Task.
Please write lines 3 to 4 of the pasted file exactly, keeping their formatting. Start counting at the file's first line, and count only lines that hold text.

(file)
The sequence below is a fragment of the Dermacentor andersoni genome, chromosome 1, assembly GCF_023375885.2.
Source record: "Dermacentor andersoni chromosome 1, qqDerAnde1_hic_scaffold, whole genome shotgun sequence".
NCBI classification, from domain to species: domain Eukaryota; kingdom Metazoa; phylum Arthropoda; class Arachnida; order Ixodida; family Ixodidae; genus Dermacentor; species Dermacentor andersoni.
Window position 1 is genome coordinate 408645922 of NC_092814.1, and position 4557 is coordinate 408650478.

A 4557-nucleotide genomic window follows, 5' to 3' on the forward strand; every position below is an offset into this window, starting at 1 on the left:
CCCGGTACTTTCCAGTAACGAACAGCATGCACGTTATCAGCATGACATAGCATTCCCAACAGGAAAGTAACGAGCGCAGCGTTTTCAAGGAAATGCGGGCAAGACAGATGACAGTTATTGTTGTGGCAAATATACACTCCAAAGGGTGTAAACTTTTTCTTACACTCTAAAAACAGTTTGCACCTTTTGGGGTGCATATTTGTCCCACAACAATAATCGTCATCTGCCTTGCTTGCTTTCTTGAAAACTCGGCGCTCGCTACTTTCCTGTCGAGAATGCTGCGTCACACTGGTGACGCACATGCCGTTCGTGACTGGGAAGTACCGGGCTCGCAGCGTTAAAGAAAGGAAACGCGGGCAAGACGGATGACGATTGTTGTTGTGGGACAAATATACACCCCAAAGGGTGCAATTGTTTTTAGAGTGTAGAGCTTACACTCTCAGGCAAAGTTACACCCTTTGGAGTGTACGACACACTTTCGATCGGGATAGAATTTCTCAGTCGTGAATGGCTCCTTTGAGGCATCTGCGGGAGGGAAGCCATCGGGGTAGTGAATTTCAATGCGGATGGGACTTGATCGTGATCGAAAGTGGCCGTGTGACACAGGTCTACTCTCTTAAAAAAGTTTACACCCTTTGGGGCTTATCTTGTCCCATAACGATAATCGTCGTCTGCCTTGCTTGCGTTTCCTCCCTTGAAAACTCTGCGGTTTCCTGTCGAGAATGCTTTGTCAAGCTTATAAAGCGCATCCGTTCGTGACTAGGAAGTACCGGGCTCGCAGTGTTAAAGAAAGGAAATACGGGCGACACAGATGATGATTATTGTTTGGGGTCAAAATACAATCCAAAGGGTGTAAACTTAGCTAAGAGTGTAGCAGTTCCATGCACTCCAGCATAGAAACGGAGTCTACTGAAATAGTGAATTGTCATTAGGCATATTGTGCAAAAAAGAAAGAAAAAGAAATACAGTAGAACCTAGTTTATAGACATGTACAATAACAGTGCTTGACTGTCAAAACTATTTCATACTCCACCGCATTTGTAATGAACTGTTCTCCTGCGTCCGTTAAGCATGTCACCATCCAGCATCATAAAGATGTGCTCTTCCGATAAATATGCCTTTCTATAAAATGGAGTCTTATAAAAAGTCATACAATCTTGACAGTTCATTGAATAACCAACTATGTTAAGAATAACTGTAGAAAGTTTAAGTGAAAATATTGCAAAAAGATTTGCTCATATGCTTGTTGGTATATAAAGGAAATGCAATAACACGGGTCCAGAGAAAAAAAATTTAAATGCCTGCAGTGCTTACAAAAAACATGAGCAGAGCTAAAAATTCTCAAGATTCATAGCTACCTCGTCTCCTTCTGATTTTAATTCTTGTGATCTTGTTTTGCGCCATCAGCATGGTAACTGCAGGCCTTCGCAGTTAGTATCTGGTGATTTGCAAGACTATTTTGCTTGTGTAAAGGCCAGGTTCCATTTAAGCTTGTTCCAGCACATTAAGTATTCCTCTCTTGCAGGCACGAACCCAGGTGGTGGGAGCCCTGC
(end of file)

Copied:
NCBI classification, from domain to species: domain Eukaryota; kingdom Metazoa; phylum Arthropoda; class Arachnida; order Ixodida; family Ixodidae; genus Dermacentor; species Dermacentor andersoni.
Window position 1 is genome coordinate 408645922 of NC_092814.1, and position 4557 is coordinate 408650478.